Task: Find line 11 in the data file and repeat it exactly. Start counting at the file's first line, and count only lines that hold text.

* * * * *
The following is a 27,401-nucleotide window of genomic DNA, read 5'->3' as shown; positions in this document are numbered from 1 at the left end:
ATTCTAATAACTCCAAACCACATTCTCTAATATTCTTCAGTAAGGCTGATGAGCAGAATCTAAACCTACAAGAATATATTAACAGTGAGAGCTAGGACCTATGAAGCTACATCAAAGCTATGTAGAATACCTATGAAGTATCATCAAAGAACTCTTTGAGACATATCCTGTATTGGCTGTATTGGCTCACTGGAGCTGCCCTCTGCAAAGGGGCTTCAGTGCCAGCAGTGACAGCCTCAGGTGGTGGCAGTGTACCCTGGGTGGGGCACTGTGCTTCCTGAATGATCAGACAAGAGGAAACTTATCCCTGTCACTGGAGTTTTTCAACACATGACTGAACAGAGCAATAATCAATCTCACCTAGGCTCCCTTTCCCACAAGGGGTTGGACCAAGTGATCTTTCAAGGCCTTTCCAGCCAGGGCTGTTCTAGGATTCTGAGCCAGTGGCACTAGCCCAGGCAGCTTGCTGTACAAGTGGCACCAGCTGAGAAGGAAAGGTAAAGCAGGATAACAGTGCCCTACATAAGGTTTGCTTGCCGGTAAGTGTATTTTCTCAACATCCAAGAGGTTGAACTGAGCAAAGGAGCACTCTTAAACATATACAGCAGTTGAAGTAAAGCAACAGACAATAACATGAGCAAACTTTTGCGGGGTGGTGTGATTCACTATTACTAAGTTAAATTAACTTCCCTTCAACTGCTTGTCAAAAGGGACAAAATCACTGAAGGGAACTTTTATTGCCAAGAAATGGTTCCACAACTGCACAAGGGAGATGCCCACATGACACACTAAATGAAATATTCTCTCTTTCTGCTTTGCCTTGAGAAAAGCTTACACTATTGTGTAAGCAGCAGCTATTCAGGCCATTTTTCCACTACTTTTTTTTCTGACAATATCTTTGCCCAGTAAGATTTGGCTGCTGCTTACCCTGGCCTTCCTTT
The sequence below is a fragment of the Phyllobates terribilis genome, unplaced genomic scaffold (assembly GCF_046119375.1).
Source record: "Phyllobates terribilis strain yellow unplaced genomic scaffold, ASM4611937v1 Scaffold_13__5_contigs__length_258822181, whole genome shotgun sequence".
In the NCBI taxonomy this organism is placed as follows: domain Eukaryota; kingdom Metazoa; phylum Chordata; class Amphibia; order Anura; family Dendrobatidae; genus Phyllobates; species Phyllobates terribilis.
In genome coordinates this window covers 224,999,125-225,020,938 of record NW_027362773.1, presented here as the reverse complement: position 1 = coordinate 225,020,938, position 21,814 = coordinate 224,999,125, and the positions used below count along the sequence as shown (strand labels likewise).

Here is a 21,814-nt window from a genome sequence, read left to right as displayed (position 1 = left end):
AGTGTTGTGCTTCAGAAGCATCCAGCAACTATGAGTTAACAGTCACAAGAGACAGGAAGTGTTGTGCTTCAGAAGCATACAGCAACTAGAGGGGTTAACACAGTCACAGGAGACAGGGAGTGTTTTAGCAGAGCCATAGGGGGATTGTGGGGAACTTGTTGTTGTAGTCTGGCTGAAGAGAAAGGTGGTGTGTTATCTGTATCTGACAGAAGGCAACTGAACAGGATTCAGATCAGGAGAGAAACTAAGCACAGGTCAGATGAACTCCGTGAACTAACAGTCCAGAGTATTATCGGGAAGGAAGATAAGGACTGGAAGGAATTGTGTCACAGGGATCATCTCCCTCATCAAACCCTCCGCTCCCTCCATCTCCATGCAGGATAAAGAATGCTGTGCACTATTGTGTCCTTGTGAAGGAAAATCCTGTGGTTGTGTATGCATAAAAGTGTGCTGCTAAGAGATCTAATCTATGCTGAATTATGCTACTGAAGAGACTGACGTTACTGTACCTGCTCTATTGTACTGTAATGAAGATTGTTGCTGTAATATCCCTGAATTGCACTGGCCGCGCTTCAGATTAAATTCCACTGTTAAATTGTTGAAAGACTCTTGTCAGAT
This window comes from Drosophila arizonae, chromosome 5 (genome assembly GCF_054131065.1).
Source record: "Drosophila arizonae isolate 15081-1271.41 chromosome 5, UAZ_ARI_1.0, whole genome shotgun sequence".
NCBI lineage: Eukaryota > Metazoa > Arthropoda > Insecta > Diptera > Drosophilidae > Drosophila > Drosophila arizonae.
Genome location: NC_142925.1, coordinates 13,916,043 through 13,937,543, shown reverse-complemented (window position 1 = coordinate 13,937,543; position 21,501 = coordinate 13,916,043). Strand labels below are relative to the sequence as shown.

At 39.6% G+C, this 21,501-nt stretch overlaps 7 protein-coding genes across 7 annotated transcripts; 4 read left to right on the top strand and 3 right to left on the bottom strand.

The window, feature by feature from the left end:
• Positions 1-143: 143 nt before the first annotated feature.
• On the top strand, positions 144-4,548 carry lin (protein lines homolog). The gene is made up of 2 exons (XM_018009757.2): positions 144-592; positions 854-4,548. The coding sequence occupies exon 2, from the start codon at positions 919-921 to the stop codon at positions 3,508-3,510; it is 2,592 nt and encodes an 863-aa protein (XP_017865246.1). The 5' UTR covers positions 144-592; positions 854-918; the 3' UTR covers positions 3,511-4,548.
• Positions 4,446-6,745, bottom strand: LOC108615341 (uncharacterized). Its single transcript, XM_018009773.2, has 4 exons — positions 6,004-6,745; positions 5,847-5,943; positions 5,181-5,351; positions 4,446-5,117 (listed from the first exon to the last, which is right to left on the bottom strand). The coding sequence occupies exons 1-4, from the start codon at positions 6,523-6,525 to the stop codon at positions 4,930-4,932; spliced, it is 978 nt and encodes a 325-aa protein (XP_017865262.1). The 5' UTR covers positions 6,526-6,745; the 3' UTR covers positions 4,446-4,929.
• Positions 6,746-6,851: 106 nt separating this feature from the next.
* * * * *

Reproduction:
NCBI lineage: Eukaryota > Metazoa > Arthropoda > Insecta > Diptera > Drosophilidae > Drosophila > Drosophila arizonae.